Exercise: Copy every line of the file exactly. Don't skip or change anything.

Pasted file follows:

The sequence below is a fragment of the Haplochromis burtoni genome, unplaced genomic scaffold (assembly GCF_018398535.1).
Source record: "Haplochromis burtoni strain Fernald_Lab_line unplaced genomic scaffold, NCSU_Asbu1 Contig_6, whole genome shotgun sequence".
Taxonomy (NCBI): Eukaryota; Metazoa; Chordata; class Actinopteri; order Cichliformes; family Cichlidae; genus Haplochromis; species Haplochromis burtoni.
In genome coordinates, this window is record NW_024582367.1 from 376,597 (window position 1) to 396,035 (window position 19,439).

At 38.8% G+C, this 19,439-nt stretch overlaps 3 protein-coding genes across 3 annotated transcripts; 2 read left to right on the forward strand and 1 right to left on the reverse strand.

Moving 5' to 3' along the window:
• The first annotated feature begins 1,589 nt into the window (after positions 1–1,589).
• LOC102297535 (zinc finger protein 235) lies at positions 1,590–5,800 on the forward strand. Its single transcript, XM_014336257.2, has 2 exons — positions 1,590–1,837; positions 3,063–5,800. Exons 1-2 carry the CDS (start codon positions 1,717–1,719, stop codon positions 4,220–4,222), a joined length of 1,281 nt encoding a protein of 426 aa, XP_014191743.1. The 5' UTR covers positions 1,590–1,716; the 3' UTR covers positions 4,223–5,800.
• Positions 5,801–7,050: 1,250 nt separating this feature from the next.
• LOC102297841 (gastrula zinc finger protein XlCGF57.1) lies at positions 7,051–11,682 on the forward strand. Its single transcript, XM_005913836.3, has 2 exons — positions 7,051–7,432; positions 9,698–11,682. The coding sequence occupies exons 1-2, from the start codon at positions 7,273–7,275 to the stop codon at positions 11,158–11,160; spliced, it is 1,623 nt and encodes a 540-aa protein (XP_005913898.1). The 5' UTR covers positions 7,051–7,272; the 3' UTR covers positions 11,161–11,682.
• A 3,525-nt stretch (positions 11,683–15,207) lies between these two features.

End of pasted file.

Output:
The sequence below is a fragment of the Haplochromis burtoni genome, unplaced genomic scaffold (assembly GCF_018398535.1).
Source record: "Haplochromis burtoni strain Fernald_Lab_line unplaced genomic scaffold, NCSU_Asbu1 Contig_6, whole genome shotgun sequence".
Taxonomy (NCBI): Eukaryota; Metazoa; Chordata; class Actinopteri; order Cichliformes; family Cichlidae; genus Haplochromis; species Haplochromis burtoni.
In genome coordinates, this window is record NW_024582367.1 from 376,597 (window position 1) to 396,035 (window position 19,439).

At 38.8% G+C, this 19,439-nt stretch overlaps 3 protein-coding genes across 3 annotated transcripts; 2 read left to right on the forward strand and 1 right to left on the reverse strand.

Moving 5' to 3' along the window:
• The first annotated feature begins 1,589 nt into the window (after positions 1–1,589).
• LOC102297535 (zinc finger protein 235) lies at positions 1,590–5,800 on the forward strand. Its single transcript, XM_014336257.2, has 2 exons — positions 1,590–1,837; positions 3,063–5,800. Exons 1-2 carry the CDS (start codon positions 1,717–1,719, stop codon positions 4,220–4,222), a joined length of 1,281 nt encoding a protein of 426 aa, XP_014191743.1. The 5' UTR covers positions 1,590–1,716; the 3' UTR covers positions 4,223–5,800.
• Positions 5,801–7,050: 1,250 nt separating this feature from the next.
• LOC102297841 (gastrula zinc finger protein XlCGF57.1) lies at positions 7,051–11,682 on the forward strand. Its single transcript, XM_005913836.3, has 2 exons — positions 7,051–7,432; positions 9,698–11,682. The coding sequence occupies exons 1-2, from the start codon at positions 7,273–7,275 to the stop codon at positions 11,158–11,160; spliced, it is 1,623 nt and encodes a 540-aa protein (XP_005913898.1). The 5' UTR covers positions 7,051–7,272; the 3' UTR covers positions 11,161–11,682.
• A 3,525-nt stretch (positions 11,683–15,207) lies between these two features.